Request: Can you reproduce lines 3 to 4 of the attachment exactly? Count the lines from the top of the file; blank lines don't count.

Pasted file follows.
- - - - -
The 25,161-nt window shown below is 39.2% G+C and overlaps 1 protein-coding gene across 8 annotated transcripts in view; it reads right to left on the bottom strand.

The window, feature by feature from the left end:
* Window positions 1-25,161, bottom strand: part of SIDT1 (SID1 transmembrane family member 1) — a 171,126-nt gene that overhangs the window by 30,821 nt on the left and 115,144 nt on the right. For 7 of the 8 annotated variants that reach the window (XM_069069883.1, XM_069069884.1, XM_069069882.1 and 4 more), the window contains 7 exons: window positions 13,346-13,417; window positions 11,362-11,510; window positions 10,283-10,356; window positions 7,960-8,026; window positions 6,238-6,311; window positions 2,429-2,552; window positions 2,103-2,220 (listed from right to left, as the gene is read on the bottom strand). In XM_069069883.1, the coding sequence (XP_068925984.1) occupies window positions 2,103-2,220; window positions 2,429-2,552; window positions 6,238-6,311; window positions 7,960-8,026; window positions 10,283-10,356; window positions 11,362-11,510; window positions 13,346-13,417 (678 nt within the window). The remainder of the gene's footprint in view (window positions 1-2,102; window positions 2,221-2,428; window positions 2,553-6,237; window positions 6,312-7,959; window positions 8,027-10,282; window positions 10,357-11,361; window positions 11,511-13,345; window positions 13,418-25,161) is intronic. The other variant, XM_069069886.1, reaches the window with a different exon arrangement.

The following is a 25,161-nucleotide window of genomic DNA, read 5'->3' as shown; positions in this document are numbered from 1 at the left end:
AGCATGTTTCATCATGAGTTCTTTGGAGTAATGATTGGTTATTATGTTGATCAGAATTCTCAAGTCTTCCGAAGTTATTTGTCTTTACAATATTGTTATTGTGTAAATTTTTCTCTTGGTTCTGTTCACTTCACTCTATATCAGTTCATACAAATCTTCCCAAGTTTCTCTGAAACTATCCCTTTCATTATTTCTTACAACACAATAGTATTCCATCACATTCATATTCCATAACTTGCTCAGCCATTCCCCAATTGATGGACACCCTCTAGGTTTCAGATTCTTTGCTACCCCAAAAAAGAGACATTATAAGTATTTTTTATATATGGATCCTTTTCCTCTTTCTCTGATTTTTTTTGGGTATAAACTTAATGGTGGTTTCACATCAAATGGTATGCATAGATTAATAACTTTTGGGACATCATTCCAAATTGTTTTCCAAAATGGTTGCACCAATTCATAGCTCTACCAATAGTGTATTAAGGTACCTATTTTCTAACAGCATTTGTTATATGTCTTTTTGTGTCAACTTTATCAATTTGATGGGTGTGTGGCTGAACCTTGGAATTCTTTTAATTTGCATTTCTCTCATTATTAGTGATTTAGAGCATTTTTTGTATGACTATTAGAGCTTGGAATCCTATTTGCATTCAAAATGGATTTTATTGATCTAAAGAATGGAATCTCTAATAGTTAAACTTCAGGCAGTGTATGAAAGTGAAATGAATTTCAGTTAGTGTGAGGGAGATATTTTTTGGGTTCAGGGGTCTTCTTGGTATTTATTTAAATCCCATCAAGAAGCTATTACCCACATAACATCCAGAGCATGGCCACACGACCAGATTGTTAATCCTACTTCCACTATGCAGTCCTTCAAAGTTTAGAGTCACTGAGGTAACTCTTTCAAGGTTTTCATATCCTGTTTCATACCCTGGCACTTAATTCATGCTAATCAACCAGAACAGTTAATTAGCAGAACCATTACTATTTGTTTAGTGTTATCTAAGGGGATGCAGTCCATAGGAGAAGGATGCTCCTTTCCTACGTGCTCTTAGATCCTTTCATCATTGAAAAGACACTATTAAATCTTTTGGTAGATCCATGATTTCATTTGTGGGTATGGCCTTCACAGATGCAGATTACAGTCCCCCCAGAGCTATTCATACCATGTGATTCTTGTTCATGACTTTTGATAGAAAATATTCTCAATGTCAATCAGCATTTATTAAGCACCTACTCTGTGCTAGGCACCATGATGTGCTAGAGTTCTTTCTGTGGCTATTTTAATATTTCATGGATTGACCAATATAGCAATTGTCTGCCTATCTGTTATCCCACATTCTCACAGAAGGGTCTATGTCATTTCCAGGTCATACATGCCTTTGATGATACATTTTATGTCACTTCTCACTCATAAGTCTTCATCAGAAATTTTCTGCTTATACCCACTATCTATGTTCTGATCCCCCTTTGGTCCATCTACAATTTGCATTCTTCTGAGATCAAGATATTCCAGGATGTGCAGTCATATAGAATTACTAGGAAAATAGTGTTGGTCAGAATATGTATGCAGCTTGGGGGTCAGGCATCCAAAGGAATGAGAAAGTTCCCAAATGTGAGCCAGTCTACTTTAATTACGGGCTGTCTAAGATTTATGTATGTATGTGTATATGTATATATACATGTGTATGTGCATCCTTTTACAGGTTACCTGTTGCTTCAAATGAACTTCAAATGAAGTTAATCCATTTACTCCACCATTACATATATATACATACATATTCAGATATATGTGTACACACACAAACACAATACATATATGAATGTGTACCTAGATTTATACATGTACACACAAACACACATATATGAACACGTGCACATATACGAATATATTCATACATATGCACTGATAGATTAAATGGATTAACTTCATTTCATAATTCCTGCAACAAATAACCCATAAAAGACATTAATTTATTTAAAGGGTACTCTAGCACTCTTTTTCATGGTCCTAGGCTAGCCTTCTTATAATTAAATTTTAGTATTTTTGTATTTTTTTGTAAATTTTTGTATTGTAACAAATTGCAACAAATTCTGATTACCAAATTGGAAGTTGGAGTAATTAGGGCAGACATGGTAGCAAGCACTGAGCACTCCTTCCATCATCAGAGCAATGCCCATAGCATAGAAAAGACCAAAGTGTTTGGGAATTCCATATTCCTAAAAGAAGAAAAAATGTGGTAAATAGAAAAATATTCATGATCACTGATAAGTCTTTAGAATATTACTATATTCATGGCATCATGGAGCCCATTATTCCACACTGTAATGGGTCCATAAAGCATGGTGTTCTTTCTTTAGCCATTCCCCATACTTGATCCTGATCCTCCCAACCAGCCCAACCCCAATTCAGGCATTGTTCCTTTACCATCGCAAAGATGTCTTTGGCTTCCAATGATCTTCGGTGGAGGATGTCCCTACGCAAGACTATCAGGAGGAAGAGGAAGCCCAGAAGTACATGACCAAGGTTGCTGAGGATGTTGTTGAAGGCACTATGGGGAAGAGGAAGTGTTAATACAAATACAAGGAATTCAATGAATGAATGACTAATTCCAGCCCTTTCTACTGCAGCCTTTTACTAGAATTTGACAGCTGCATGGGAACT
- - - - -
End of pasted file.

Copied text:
* Window positions 1-25,161, bottom strand: part of SIDT1 (SID1 transmembrane family member 1) — a 171,126-nt gene that overhangs the window by 30,821 nt on the left and 115,144 nt on the right. For 7 of the 8 annotated variants that reach the window (XM_069069883.1, XM_069069884.1, XM_069069882.1 and 4 more), the window contains 7 exons: window positions 13,346-13,417; window positions 11,362-11,510; window positions 10,283-10,356; window positions 7,960-8,026; window positions 6,238-6,311; window positions 2,429-2,552; window positions 2,103-2,220 (listed from right to left, as the gene is read on the bottom strand). In XM_069069883.1, the coding sequence (XP_068925984.1) occupies window positions 2,103-2,220; window positions 2,429-2,552; window positions 6,238-6,311; window positions 7,960-8,026; window positions 10,283-10,356; window positions 11,362-11,510; window positions 13,346-13,417 (678 nt within the window). The remainder of the gene's footprint in view (window positions 1-2,102; window positions 2,221-2,428; window positions 2,553-6,237; window positions 6,312-7,959; window positions 8,027-10,282; window positions 10,357-11,361; window positions 11,511-13,345; window positions 13,418-25,161) is intronic. The other variant, XM_069069886.1, reaches the window with a different exon arrangement.

The following is a 25,161-nucleotide window of genomic DNA, read 5'->3' as shown; positions in this document are numbered from 1 at the left end: